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20

There is a rather more fundamental, physical reason for this than so far mentioned: the bass fills not only the bass frequency range, but its harmonics actually reach well into the midrange where all other voices have their fundamentals! In fact, since the bass has typically the strongest amplitude1 of all tuned instruments (save perhaps trumpets, lead ...


11

Well first, the amount of power inherent in the average festival rig or even an installed club system will dwarf what you can get out of any four speakers on the planet. That chest-thumping kick drum that's a mainstay of EDM is produced by moving a lot of air very quickly, creating a shockwave you can feel. That requires a lot of big cones, in turn requiring ...


10

A few ideas: The most difficult but most flexible approach would be to continue playing with the synth programming until the synth sounds in tune on more notes, or program more synths to have similar sounds on different notes. Use pedal point. A bassline using pedal point constantly plays the same note, regardless of the changes in harmony. Done well, ...


8

You're not breaking any unwritten rules here. It is in fact pretty common to use the 5th of the chord leading up to the root a fourth higher in the bass. However, in your bassline the question is if you really mean an A minor chord in the last bar. If you hear an A minor chord over both bars in the bottom line then - by definition - that's the way it is ...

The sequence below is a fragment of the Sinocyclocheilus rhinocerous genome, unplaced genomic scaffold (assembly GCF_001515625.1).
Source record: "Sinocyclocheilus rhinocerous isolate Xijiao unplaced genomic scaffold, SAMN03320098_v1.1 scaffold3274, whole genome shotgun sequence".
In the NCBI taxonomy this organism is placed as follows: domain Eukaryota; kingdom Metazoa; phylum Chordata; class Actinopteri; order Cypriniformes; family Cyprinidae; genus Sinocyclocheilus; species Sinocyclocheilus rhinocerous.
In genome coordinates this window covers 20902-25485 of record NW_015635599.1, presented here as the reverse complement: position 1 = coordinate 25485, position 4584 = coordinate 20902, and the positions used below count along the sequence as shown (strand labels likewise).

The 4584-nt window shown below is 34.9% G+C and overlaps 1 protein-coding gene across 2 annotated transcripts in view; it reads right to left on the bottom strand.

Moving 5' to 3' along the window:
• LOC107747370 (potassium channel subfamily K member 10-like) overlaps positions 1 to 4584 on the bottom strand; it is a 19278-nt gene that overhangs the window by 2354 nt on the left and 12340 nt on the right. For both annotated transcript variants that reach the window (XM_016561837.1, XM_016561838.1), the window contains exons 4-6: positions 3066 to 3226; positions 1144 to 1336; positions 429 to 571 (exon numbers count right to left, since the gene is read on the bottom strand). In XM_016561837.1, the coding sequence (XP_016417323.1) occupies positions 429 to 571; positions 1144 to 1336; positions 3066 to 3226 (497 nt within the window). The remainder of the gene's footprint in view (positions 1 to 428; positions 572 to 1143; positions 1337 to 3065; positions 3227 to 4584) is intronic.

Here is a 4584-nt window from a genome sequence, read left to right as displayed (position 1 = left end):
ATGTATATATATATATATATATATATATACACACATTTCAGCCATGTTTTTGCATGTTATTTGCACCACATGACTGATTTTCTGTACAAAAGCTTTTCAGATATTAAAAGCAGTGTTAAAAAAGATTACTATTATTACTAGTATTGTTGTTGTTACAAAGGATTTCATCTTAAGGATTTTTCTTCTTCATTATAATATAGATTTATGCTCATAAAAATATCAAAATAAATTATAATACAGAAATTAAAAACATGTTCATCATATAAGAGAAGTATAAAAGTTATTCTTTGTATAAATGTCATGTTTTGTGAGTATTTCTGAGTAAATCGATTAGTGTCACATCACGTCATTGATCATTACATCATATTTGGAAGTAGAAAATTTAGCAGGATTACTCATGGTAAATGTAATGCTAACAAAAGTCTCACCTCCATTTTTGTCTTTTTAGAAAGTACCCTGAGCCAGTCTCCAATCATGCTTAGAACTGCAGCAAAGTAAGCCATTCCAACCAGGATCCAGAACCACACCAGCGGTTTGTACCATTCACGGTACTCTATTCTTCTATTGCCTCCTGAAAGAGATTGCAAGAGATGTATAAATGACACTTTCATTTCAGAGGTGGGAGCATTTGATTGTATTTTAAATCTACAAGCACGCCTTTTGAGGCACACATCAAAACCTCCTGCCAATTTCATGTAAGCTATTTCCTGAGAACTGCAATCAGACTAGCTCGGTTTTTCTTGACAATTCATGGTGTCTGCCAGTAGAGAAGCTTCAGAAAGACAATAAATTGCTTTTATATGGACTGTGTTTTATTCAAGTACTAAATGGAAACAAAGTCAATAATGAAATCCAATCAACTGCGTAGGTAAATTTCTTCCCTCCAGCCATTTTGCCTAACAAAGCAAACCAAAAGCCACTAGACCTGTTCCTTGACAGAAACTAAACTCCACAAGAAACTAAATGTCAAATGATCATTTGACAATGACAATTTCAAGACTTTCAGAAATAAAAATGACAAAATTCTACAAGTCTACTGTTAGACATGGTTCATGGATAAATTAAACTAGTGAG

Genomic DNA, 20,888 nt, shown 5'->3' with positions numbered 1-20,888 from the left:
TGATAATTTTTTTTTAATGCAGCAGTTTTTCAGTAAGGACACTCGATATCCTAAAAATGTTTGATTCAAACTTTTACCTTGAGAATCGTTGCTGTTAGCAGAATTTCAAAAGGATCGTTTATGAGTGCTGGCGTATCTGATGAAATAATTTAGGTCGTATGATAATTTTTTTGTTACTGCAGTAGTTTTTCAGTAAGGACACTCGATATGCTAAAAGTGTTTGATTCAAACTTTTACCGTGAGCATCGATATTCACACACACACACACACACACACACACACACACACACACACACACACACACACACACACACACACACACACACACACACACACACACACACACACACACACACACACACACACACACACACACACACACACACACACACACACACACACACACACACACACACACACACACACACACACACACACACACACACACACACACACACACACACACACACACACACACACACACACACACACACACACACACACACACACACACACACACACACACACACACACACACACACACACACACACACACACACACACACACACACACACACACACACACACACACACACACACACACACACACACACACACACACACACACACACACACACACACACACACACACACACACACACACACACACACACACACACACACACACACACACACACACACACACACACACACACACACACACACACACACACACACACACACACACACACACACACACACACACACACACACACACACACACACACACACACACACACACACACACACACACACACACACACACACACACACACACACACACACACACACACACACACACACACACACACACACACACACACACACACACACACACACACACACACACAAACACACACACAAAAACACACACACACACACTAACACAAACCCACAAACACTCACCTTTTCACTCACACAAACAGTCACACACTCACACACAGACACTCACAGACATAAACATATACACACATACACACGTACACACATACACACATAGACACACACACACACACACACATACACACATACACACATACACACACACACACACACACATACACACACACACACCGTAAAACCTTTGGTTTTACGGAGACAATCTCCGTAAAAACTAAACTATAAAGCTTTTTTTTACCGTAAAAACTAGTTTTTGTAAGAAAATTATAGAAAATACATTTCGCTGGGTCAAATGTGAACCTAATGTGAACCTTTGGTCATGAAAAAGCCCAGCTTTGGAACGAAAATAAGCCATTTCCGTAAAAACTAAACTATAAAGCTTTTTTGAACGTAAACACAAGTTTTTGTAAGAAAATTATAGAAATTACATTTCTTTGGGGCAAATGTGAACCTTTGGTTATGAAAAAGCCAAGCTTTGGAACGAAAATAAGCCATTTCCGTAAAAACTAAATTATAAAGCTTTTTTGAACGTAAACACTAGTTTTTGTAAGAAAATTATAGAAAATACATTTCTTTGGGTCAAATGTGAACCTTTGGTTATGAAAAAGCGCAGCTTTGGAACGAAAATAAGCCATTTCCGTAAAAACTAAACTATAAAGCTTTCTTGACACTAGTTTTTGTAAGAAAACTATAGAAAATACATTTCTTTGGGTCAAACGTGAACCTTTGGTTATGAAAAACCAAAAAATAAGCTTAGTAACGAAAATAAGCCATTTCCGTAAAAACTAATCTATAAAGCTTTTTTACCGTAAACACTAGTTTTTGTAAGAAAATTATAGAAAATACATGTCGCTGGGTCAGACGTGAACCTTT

7

There is absolutely no rule for this, and it depends entirely on the sound you want. A thicker pick allows for more precision because it does not bend (as much) when you pick a string. This goes very far; Brian May is known for sometimes using coins as guitar pick. A bass pick is also 'wider', with a larger surface than a normal pick. This gives you more ...


6

A single bassline can be harmonized in a number of different ways. Assuming you are working only with diatonic triads (three note chords that require no accidentals), you'll typically have three options for your harmony for each note. In the key of G major, those options look like this: G: I, vi6, IV64 A: ii, viiĀ°6, V64 B: iii, I6, vi64 C: IV, ii6, ...


6

Key factors (hometheatershack.com) are your woofers' combined surface area; their displacement, achievable low Hz factors and an amplifier capable of delivering the power needs of the speaker configuration. You simply cannot expect this, to do what this does, which makes it feel like this. Behind the bar at the club, you might find racks full of ...


5

How you describe the harmony (chords) at a point such as the beginning of bar 4, depends upon what any chord symbols are going to be used for. There are in fact several ways to notate the passage you're describing. (For this answer I'm assuming that you do indeed want an Am chord sounding with all the bass notes in bars 3-4). Here are some options: if you ...


5

Casey Rule gave a fine answer, I just want to point out a few things about harmonizing in general and you should be aware of while trying to harmonize a bass line. iii chords are quite rare in a major key, in fact in all my classical theory studies I don't remember analyzing anything that used any type of iii chord in a major key. While viiĀ° is a viable ...


5

Anything you use to pluck a guitar/bass string will affect the sound. A thick pick will give a thicker sound than a thin one. Fingers and finger nails will give different sounds again. Really, you need to try it. It certainly won't hurt either instrument, but personally I can't think of a reason for using a pick with bass. Slapping and popping become ...


4